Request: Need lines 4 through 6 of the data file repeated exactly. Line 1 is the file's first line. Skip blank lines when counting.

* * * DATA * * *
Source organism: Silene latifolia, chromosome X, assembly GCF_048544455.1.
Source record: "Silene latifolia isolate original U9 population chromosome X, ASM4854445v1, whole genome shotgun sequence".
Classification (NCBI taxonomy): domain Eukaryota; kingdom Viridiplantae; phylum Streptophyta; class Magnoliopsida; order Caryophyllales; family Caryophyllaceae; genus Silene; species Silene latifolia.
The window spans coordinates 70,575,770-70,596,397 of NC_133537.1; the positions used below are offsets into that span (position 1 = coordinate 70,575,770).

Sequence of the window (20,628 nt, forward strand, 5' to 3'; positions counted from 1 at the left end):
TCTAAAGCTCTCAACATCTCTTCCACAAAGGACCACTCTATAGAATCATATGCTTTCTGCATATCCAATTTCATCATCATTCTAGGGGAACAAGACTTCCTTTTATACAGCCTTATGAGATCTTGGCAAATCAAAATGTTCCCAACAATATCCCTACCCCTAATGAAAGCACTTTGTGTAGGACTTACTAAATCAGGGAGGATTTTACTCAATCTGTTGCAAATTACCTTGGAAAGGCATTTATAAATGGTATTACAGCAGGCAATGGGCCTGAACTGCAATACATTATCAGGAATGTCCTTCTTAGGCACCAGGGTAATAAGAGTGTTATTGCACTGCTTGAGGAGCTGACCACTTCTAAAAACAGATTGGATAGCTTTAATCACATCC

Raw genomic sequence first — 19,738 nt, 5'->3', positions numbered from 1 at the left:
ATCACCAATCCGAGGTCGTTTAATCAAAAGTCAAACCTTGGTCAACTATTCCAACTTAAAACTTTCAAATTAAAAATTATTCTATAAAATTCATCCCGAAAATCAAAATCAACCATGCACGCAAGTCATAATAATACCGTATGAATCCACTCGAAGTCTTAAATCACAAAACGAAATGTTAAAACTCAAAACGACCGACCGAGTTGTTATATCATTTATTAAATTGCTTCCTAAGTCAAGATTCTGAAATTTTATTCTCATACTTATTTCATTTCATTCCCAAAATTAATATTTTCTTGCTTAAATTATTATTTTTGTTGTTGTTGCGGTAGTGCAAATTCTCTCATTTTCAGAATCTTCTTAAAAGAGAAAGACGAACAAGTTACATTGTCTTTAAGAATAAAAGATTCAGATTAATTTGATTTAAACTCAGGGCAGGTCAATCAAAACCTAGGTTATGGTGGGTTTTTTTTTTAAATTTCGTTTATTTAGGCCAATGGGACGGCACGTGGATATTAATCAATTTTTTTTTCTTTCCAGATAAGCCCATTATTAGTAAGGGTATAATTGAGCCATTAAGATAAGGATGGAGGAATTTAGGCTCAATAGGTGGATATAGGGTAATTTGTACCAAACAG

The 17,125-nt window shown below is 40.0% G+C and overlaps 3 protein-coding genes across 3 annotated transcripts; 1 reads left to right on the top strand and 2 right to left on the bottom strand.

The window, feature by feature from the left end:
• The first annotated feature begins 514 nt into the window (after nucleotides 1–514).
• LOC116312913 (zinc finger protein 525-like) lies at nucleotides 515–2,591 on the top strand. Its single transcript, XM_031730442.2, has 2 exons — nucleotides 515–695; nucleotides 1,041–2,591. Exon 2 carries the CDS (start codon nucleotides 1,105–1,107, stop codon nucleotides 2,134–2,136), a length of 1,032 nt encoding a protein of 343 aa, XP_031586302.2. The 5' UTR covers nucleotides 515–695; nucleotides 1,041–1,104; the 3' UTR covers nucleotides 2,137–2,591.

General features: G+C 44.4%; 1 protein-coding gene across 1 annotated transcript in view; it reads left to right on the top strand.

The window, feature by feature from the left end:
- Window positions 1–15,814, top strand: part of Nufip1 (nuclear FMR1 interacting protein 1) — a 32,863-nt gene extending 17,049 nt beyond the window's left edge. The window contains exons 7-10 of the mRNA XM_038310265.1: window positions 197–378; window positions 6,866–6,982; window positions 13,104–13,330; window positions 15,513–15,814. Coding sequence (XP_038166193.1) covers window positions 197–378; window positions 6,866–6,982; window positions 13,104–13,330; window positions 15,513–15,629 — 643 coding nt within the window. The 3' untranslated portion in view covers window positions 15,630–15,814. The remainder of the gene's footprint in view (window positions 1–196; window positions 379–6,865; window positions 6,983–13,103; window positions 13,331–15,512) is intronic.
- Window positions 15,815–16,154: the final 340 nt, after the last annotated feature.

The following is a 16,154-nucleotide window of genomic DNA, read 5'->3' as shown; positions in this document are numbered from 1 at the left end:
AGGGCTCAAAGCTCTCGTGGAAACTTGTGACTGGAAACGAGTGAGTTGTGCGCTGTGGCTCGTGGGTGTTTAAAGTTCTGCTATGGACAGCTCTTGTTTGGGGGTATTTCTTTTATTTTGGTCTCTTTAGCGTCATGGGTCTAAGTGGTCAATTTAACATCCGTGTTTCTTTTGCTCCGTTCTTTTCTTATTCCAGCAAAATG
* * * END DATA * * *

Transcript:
The window spans coordinates 70,575,770-70,596,397 of NC_133537.1; the positions used below are offsets into that span (position 1 = coordinate 70,575,770).

Sequence of the window (20,628 nt, forward strand, 5' to 3'; positions counted from 1 at the left end):
TCTAAAGCTCTCAACATCTCTTCCACAAAGGACCACTCTATAGAATCATATGCTTTCTGCATATCCAATTTCATCATCATTCTAGGGGAACAAGACTTCCTTTTATACAGCCTTATGAGATCTTGGCAAATCAAAATGTTCCCAACAATATCCCTACCCCTAATGAAAGCACTTTGTGTAGGACTTACTAAATCAGGGAGGATTTTACTCAATCTGTTGCAAATTACCTTGGAAAGGCATTTATAAATGGTATTACAGCAGGCAATGGGCCTGAACTGCAATACATTATCAGGAATGTCCTTCTTAGGCACCAGGGTAATAAGAGTGTTATTGCACTGCTTGAGGAGCTGACCACTTCTAAAAACAGATTGGATAGCTTTAATCACATCC